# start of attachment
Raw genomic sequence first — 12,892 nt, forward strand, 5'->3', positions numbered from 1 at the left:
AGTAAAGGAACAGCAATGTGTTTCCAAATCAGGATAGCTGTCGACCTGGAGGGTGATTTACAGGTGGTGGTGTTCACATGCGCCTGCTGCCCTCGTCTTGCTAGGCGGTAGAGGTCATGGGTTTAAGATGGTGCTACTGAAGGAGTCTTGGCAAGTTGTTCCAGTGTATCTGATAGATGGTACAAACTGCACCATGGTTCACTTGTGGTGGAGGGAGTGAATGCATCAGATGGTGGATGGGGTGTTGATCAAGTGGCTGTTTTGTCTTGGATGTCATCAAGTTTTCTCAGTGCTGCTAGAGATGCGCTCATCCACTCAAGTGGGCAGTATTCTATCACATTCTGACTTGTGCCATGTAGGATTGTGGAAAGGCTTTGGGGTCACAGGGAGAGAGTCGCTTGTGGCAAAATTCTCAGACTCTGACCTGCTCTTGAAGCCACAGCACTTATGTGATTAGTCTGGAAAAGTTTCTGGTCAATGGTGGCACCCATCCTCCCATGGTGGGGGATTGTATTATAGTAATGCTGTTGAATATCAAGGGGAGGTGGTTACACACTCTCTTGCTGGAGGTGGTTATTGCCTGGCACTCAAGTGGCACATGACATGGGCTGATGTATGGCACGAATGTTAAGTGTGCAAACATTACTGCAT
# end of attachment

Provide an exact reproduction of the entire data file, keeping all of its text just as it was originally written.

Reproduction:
Raw genomic sequence first — 12,892 nt, forward strand, 5'->3', positions numbered from 1 at the left:
AGTAAAGGAACAGCAATGTGTTTCCAAATCAGGATAGCTGTCGACCTGGAGGGTGATTTACAGGTGGTGGTGTTCACATGCGCCTGCTGCCCTCGTCTTGCTAGGCGGTAGAGGTCATGGGTTTAAGATGGTGCTACTGAAGGAGTCTTGGCAAGTTGTTCCAGTGTATCTGATAGATGGTACAAACTGCACCATGGTTCACTTGTGGTGGAGGGAGTGAATGCATCAGATGGTGGATGGGGTGTTGATCAAGTGGCTGTTTTGTCTTGGATGTCATCAAGTTTTCTCAGTGCTGCTAGAGATGCGCTCATCCACTCAAGTGGGCAGTATTCTATCACATTCTGACTTGTGCCATGTAGGATTGTGGAAAGGCTTTGGGGTCACAGGGAGAGAGTCGCTTGTGGCAAAATTCTCAGACTCTGACCTGCTCTTGAAGCCACAGCACTTATGTGATTAGTCTGGAAAAGTTTCTGGTCAATGGTGGCACCCATCCTCCCATGGTGGGGGATTGTATTATAGTAATGCTGTTGAATATCAAGGGGAGGTGGTTACACACTCTCTTGCTGGAGGTGGTTATTGCCTGGCACTCAAGTGGCACATGACATGGGCTGATGTATGGCACGAATGTTAAGTGTGCAAACATTACTGCAT